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Lloyd Waters - Visiting the Mad Dog in the summer of '58

December 10, 2011|By LLOYD WATERS

Every small town has some unique landmarks. Dargan is no exception.  

The town has an old two-room schoolhouse (from which I graduated), a landfill (to accommodate trashy visitors) and the Potomac Valley fire hall.

An early downtown church was closed after the preacher's daughter ran away from home, but the Mad Dog Saloon continues its long history of operation.

Before it was the Mad Dog, it was known as Lily's Tavern, named after the wife of Snow Ingram, the original owner. Later, it became known as the Mad Dog after "Boss Hog" Ingram, a son of the departed, became the proprietor of the establishment.

The Ingram family still operates the tavern.

In the summer of 1958, my grandmother Gen would take me and my cousin PeeWee on some very interesting field trips.

One of her favorite Wednesday afternoon adventures would include a stroll up the main street of Dargan to an old dirt path, next to a mountain spring, which would lead over to her ousin Bean's house.  

After a cup of coffee at Bean's, we would continue our walk out the lane to Aunt Emmy McGowan's little house. Aunt Emmy would cook up a small lunch and the ladies would chat while Uncle George (Emmy's husband) would sit in his easy rocker and listen.

Not much use for Uncle George to say anything because he couldn't get a word in edge wise.

Aunt Emmy also liked to rub snuff between her lip and gums.

After our visit at Aunt Emmy's, the three ladies, with us two boys in tow, would proceed out the road to Lily's Tavern.

Now the tavern itself did, in fact, have a torrid history back in the day.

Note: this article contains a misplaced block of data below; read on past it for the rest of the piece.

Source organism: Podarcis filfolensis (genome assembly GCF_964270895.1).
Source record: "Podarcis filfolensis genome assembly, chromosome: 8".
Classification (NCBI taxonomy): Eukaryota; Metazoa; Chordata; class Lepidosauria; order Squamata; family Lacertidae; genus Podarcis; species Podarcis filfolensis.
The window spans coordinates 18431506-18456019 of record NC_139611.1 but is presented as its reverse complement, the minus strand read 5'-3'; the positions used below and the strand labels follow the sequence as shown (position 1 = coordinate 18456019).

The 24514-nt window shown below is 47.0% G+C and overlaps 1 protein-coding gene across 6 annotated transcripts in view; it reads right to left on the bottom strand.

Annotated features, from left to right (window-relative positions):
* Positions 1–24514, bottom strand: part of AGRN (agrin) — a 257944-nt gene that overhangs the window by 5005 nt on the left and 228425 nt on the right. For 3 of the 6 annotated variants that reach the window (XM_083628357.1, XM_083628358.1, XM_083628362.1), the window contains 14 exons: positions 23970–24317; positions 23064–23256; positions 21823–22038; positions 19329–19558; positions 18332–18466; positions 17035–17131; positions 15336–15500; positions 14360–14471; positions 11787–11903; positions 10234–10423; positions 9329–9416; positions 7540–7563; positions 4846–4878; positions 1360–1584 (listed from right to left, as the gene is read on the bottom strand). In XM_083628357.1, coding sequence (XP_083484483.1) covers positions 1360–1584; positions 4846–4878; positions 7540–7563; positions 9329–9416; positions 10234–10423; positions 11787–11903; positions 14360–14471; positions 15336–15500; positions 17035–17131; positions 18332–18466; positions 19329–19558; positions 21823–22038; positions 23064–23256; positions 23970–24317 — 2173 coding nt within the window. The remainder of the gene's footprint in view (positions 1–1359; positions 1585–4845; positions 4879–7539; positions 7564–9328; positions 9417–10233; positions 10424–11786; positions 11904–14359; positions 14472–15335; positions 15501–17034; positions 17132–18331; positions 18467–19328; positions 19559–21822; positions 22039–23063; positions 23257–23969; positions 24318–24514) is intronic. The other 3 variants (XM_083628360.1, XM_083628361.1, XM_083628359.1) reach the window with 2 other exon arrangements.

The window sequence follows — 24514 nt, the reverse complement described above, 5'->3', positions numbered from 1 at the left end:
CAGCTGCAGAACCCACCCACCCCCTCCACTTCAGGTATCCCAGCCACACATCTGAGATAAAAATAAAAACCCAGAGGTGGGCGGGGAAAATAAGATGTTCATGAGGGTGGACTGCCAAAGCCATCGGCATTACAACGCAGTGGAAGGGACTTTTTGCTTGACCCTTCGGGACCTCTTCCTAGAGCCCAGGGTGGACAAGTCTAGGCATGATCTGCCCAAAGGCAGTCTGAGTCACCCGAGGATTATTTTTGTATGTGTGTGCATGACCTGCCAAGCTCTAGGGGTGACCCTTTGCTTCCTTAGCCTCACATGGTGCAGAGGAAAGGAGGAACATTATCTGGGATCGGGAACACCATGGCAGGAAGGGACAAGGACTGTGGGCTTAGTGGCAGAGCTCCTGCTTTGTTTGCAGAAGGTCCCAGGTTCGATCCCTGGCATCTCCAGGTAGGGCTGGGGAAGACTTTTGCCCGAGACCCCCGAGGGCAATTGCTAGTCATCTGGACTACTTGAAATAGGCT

Usually you could engage a fight there pretty quickly if you had a notion to do so. More than one character in those parts would accommodate a round or two with you in the middle of the tavern, or just outside.

The loser might find himself at the bottom of the adjacent hill.

Reasons for the fights might include your politics, women, unpaid loans, cartoons, feuds or your stance about the Civil War.  

They might even provoke a fight with you over your looks, nationality, or the part of the country where you were born.

Some folks in Dargan learned to fight before they put on their socks and shoes.

In the early days, if you were looking for a bathroom at this inn, you shouldn't have wasted your time.

When my Grandmother Gen, Bean and Aunt Emmy arrived at the tavern, it was almost like old home week. Lily was always there to welcome the group.

When Aunt Emmy ordered up three old Germans the first time, I was not sure what to expect until I saw the three brown bottles appear.

The ladies would sit on a bench inside the establishment with their brew and Lily would lean on the bar. They then would catch up on all the news of the neighborhood.

They would share their stories which might include updates on the sick in the community; deaths in the neighborhood; the weather; the birth of a new baby, marriages or any other interesting topics.

As for me and my cousin, we usually ran around the building, paused under a nearby shade tree and enjoyed a bottle of Barq's soda. I always had a fondness for the strawberry flavor.

Things have changed a little since 1958, but one thing remains for certain.  

Down the road a piece from Frog Hollow, at the top of Lock Hill, there is an outside light shining that marks the spot of the Mad Dog Saloon.

It's a Dargan landmark, and still a pretty neat place to visit.


Lloyd "Pete" Waters is a Sharpsburg resident who writes for The Herald-Mail.

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